Hyper’s 6-Max Limit Hold’em Guide
posted in Limit Hold'em, Poker Strategy on 24 May 2017 by

Just as a counterargument to the 1bb an hour on the main page, it is true that in limit you cannot make as much as NL. However, I find the advantages of limit make in a viable choice over NL for many people. For one, limit is all about making the decision with the most positive expected value at the given moment given all the information you have. You have 3 actions every time: bet, call, and fold. Choosing the best one is the one that maximizes expected value. If you are good at making many little decisions over and over, you will make a lot of money playing limit.

1bb per hour is somewhat underrated. There are many players who sustain even a 4bb/100 at the lowest limits. For the higher limits 2bb/100 is very sustainable. If you are making 2bb/100 quad tabling 10/20 you will be raking in the big bucks.

Also, the last thing to mention is the amount of fish. There are plenty of fish at $25nl on PartyPoker. As you move up the ranks, the number of fish goes down a lot, so instead of getting paid off with your big hands, lots of times you only get the blinds, which of course sucks. There just aren’t many fish that will play at the $200NL tables, and when they do, they bust out fast.

When you move up the ranks in limit, the fish obviously decrease, but there are still lots of them to make it profitable. In fact I find this surprising when fnord was posting 15/30 hands and the complete crap these people were playing…the same ones at 0.5/1.

And also a prelude to my guide, I am not claiming to know everything about shorthanded games. However, I do believe all of the information I’m providing is correct, to my knowledge. I am also a poker player, and I am also constantly learning. Thus, if you read something, and you disagree I welcome your comments and criticisms so I can learn from my mistakes. So drop in the forum, and give me a PM!

Shorthanded games give the aggressive player the edge, if they know how to play well. However, just because shorthanded games require aggression, doesn’t mean you should become loose and aggressive. Those players take massive swings at shorthanded play, and inevitably end up losing in the long run.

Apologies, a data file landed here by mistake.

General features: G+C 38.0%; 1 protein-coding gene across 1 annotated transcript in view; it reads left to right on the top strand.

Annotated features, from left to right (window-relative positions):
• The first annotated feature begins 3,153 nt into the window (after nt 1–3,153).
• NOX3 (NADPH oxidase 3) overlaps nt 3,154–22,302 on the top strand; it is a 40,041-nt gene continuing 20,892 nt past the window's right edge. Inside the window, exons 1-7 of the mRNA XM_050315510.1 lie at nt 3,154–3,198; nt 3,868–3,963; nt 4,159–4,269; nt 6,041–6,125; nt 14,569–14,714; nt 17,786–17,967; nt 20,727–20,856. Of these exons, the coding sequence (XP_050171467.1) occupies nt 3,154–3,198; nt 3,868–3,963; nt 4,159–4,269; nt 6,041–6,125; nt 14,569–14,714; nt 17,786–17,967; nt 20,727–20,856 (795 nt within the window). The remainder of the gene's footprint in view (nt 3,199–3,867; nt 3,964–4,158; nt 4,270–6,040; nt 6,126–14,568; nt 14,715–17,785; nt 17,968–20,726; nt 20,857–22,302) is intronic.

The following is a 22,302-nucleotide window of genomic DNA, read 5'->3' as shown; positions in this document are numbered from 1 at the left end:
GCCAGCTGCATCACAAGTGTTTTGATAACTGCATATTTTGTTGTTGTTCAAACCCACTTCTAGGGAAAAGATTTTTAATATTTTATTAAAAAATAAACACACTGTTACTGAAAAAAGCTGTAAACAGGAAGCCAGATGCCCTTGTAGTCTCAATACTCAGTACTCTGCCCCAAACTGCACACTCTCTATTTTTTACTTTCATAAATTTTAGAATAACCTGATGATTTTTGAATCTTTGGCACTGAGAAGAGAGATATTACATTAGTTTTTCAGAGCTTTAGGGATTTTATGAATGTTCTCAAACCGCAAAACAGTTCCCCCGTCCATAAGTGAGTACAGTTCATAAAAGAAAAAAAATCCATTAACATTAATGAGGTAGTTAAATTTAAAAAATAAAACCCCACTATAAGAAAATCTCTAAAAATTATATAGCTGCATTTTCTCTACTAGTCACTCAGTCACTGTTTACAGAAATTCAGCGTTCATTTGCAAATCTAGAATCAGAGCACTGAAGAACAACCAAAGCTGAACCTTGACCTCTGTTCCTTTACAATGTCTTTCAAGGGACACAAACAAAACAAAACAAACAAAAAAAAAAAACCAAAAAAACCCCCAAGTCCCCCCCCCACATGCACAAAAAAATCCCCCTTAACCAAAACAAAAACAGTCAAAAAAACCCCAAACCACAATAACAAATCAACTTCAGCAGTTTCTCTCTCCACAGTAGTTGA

Before you should consider tackling 6max, you should be very competent at the full ring game, with enough hands to know you’re soundly beating the game. There are many things profitable in full ring that go down in value for 6max. For example, suited aces are very profitable full ring in a passive table, because with such a big pot with dead money, it’s worth chasing for that flush. In 6max this will get you burned.

In this guide, you are learning to be tight and aggressive. It’s the only way to play. By tight, I mean you should be seeing 20% of all flops out of the blinds. Unlike full ring, if you see lower than 20% you are missing out on a lot of profitable situations, and that will affect your win rate. When you get enough experience, you can move up to 25% of all flops. 30% is the highest you can play profitably at, and very few players can achieve that.

Also, if you plan to play seriously I highly recommend PokerTracker. Pretty useless for no limit, but for limit it is essential to analyzing your game, and plugging leaks. Limit is all about the little things. The player with the least little mistakes makes that extra 0.5bb/100.

So I’ve mentioned playing aggressive, mentioned playing tight, and there’s one last thing that’s very important, in fact the most important. POSITION. Having that button is so crucial that your starting hand requirements change drastically relative to your position from the button.

Now that you have a general idea of what 6max is all about, time to break it down.

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